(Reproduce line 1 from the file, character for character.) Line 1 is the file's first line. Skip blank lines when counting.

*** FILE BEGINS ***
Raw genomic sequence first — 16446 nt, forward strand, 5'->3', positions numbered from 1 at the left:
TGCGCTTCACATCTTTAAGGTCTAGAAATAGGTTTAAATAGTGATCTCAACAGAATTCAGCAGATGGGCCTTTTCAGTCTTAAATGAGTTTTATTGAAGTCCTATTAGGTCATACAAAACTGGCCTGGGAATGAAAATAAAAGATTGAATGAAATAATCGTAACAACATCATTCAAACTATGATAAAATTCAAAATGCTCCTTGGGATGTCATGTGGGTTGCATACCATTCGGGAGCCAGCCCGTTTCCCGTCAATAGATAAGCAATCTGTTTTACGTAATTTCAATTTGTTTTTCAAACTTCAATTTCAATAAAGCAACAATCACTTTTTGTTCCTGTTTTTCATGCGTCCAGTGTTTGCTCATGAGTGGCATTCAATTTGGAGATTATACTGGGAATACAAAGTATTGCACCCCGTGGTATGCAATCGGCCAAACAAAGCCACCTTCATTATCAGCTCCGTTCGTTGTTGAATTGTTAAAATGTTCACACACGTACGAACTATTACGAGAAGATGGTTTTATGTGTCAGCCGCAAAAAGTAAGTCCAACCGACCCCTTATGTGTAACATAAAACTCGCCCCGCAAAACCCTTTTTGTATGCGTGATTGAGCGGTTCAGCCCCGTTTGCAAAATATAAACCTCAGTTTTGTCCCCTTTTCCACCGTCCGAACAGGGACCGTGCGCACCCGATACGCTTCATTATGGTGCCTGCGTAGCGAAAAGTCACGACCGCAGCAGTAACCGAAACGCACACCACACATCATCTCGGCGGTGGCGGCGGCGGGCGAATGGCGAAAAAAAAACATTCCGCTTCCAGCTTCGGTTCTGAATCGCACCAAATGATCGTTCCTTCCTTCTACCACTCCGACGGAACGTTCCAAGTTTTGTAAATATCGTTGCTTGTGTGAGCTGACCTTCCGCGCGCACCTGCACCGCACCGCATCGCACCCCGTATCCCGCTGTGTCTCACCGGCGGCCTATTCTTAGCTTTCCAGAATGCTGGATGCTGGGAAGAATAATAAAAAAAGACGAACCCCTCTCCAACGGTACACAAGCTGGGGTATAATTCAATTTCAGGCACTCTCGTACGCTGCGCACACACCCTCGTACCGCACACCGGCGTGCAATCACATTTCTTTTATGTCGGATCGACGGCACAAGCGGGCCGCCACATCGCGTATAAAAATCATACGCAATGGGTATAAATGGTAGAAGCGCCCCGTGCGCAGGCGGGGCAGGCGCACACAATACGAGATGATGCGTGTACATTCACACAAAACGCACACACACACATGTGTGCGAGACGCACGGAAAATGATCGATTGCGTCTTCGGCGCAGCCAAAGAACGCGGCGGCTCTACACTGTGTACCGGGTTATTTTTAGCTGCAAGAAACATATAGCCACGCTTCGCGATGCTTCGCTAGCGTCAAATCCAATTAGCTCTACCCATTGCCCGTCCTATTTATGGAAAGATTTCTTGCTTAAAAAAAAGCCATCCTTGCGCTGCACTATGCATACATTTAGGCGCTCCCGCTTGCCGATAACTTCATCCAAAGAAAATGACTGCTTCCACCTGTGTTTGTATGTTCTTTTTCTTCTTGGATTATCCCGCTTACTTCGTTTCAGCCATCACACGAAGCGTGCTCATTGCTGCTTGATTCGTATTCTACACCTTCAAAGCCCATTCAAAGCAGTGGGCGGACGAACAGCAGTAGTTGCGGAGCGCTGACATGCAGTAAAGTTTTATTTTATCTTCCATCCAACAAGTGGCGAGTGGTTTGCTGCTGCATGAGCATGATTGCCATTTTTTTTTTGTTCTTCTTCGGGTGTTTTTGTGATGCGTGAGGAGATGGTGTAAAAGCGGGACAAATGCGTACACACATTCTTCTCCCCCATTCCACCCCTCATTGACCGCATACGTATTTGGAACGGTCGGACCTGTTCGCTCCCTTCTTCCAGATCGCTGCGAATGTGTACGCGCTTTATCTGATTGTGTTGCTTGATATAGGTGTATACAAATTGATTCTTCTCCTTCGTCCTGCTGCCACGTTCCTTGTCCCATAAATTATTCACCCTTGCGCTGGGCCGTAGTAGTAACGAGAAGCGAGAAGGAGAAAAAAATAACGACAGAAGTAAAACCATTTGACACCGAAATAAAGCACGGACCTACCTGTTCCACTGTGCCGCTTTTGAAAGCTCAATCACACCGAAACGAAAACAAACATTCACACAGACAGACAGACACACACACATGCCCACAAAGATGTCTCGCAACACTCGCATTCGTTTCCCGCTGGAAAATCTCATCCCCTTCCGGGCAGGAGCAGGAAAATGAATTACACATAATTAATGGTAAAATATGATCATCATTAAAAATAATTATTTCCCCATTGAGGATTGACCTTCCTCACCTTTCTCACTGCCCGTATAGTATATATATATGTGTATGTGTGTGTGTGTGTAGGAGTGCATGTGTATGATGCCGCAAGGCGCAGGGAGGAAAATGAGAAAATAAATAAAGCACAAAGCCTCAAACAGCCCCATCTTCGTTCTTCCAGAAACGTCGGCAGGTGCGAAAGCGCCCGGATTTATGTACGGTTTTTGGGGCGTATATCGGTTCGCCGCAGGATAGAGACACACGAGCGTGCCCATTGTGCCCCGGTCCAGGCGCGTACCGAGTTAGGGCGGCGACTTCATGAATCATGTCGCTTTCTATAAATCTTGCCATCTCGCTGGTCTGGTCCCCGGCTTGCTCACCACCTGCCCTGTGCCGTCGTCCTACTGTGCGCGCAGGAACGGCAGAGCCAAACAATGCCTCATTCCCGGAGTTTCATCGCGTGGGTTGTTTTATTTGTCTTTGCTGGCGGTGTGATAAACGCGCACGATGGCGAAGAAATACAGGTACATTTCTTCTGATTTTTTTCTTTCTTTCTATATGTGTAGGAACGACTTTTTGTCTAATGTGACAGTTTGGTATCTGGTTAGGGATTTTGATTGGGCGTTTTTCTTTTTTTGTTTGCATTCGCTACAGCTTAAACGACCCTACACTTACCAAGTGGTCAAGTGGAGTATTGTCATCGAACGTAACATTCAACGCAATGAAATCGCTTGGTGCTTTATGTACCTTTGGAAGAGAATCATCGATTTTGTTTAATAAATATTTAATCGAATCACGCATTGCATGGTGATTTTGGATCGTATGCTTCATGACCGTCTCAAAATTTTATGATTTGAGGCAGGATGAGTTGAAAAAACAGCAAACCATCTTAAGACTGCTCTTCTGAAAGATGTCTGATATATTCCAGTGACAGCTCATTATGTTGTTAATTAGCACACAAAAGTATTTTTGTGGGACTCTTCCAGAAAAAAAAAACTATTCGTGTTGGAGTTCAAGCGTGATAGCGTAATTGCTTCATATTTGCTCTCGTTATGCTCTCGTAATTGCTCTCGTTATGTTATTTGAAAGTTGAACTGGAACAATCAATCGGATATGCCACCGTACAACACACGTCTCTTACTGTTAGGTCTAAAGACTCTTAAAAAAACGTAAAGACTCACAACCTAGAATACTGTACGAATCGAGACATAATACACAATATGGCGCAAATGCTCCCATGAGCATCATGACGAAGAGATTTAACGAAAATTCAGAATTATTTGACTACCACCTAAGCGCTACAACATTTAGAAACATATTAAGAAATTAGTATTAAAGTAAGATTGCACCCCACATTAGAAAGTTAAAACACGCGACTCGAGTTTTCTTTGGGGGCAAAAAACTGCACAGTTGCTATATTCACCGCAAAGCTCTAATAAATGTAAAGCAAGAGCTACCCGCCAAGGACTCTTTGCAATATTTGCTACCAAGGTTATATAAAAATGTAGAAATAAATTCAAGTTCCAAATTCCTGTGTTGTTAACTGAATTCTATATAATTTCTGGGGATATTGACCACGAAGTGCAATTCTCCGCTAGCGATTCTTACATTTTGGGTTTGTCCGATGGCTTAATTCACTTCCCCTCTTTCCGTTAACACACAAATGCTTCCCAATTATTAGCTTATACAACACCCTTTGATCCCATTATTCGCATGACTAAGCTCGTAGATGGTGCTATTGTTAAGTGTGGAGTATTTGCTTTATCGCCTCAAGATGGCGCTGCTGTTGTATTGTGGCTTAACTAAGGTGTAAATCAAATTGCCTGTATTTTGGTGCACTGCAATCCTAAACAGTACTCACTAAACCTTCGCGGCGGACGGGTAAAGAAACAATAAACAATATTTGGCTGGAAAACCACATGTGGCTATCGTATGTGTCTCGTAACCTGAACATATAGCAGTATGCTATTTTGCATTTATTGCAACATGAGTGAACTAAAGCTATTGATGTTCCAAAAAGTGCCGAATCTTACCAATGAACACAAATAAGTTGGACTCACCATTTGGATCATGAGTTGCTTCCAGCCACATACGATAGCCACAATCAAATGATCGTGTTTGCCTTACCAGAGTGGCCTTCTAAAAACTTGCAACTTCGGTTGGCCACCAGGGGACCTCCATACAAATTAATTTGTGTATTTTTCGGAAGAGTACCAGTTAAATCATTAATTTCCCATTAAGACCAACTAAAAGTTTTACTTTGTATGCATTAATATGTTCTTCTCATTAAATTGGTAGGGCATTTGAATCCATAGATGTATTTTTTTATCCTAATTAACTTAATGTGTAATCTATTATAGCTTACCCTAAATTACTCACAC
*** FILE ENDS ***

Raw genomic sequence first — 16446 nt, forward strand, 5'->3', positions numbered from 1 at the left: